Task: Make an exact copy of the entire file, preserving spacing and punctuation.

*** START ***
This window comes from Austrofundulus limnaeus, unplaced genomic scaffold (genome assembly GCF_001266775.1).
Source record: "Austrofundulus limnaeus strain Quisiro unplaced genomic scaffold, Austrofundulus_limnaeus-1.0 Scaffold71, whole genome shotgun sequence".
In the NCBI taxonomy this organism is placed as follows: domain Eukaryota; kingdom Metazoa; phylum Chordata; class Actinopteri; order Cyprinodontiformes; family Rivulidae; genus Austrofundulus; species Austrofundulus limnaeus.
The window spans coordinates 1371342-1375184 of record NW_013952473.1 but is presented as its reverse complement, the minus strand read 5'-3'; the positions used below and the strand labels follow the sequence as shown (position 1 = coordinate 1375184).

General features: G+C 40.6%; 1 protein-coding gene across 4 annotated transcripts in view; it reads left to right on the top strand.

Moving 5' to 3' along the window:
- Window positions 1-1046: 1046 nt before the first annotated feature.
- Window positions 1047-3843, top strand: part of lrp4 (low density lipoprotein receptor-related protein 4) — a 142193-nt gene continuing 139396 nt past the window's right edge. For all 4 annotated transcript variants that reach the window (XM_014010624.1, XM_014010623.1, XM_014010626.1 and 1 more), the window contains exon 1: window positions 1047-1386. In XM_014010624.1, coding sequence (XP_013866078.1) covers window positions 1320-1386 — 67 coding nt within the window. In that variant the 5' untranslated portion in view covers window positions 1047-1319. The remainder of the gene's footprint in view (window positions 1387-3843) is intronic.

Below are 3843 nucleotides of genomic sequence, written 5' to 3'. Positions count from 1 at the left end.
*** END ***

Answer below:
This window comes from Austrofundulus limnaeus, unplaced genomic scaffold (genome assembly GCF_001266775.1).
Source record: "Austrofundulus limnaeus strain Quisiro unplaced genomic scaffold, Austrofundulus_limnaeus-1.0 Scaffold71, whole genome shotgun sequence".
In the NCBI taxonomy this organism is placed as follows: domain Eukaryota; kingdom Metazoa; phylum Chordata; class Actinopteri; order Cyprinodontiformes; family Rivulidae; genus Austrofundulus; species Austrofundulus limnaeus.
The window spans coordinates 1371342-1375184 of record NW_013952473.1 but is presented as its reverse complement, the minus strand read 5'-3'; the positions used below and the strand labels follow the sequence as shown (position 1 = coordinate 1375184).

General features: G+C 40.6%; 1 protein-coding gene across 4 annotated transcripts in view; it reads left to right on the top strand.

Moving 5' to 3' along the window:
- Window positions 1-1046: 1046 nt before the first annotated feature.
- Window positions 1047-3843, top strand: part of lrp4 (low density lipoprotein receptor-related protein 4) — a 142193-nt gene continuing 139396 nt past the window's right edge. For all 4 annotated transcript variants that reach the window (XM_014010624.1, XM_014010623.1, XM_014010626.1 and 1 more), the window contains exon 1: window positions 1047-1386. In XM_014010624.1, coding sequence (XP_013866078.1) covers window positions 1320-1386 — 67 coding nt within the window. In that variant the 5' untranslated portion in view covers window positions 1047-1319. The remainder of the gene's footprint in view (window positions 1387-3843) is intronic.

Below are 3843 nucleotides of genomic sequence, written 5' to 3'. Positions count from 1 at the left end.